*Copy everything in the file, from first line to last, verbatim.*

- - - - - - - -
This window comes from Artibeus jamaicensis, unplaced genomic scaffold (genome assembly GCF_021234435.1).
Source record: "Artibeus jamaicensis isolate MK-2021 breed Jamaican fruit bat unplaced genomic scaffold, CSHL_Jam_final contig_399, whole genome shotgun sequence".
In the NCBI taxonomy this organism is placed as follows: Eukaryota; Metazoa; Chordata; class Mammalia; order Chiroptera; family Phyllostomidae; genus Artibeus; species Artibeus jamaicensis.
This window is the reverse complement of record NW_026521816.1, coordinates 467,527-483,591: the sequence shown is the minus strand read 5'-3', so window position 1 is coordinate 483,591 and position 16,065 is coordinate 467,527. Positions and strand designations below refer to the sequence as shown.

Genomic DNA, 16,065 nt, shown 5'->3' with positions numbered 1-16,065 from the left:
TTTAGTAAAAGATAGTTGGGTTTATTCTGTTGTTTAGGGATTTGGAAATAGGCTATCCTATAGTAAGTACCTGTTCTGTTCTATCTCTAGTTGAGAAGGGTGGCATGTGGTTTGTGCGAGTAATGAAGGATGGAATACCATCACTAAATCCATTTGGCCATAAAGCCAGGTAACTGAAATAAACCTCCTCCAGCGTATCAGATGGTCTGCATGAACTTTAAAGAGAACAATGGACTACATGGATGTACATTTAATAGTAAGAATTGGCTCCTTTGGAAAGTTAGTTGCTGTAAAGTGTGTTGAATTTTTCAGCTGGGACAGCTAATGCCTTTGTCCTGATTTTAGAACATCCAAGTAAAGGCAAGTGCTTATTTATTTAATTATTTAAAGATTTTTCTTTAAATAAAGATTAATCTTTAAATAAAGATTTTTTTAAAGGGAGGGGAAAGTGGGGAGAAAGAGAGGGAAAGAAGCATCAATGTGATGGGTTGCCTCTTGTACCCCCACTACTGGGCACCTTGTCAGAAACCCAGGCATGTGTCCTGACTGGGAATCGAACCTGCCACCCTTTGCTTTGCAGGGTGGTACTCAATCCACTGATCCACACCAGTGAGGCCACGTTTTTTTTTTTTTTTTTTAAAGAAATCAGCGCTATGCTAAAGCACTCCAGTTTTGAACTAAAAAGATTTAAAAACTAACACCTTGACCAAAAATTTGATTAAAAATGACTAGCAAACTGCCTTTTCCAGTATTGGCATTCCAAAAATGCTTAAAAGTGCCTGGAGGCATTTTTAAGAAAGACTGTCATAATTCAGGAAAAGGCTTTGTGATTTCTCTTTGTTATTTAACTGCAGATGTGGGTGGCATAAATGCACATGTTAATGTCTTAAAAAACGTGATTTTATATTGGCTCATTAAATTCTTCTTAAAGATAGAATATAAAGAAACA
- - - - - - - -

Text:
This window comes from Artibeus jamaicensis, unplaced genomic scaffold (genome assembly GCF_021234435.1).
Source record: "Artibeus jamaicensis isolate MK-2021 breed Jamaican fruit bat unplaced genomic scaffold, CSHL_Jam_final contig_399, whole genome shotgun sequence".
In the NCBI taxonomy this organism is placed as follows: Eukaryota; Metazoa; Chordata; class Mammalia; order Chiroptera; family Phyllostomidae; genus Artibeus; species Artibeus jamaicensis.
This window is the reverse complement of record NW_026521816.1, coordinates 467,527-483,591: the sequence shown is the minus strand read 5'-3', so window position 1 is coordinate 483,591 and position 16,065 is coordinate 467,527. Positions and strand designations below refer to the sequence as shown.

Genomic DNA, 16,065 nt, shown 5'->3' with positions numbered 1-16,065 from the left:
TTTAGTAAAAGATAGTTGGGTTTATTCTGTTGTTTAGGGATTTGGAAATAGGCTATCCTATAGTAAGTACCTGTTCTGTTCTATCTCTAGTTGAGAAGGGTGGCATGTGGTTTGTGCGAGTAATGAAGGATGGAATACCATCACTAAATCCATTTGGCCATAAAGCCAGGTAACTGAAATAAACCTCCTCCAGCGTATCAGATGGTCTGCATGAACTTTAAAGAGAACAATGGACTACATGGATGTACATTTAATAGTAAGAATTGGCTCCTTTGGAAAGTTAGTTGCTGTAAAGTGTGTTGAATTTTTCAGCTGGGACAGCTAATGCCTTTGTCCTGATTTTAGAACATCCAAGTAAAGGCAAGTGCTTATTTATTTAATTATTTAAAGATTTTTCTTTAAATAAAGATTAATCTTTAAATAAAGATTTTTTTAAAGGGAGGGGAAAGTGGGGAGAAAGAGAGGGAAAGAAGCATCAATGTGATGGGTTGCCTCTTGTACCCCCACTACTGGGCACCTTGTCAGAAACCCAGGCATGTGTCCTGACTGGGAATCGAACCTGCCACCCTTTGCTTTGCAGGGTGGTACTCAATCCACTGATCCACACCAGTGAGGCCACGTTTTTTTTTTTTTTTTTTAAAGAAATCAGCGCTATGCTAAAGCACTCCAGTTTTGAACTAAAAAGATTTAAAAACTAACACCTTGACCAAAAATTTGATTAAAAATGACTAGCAAACTGCCTTTTCCAGTATTGGCATTCCAAAAATGCTTAAAAGTGCCTGGAGGCATTTTTAAGAAAGACTGTCATAATTCAGGAAAAGGCTTTGTGATTTCTCTTTGTTATTTAACTGCAGATGTGGGTGGCATAAATGCACATGTTAATGTCTTAAAAAACGTGATTTTATATTGGCTCATTAAATTCTTCTTAAAGATAGAATATAAAGAAACA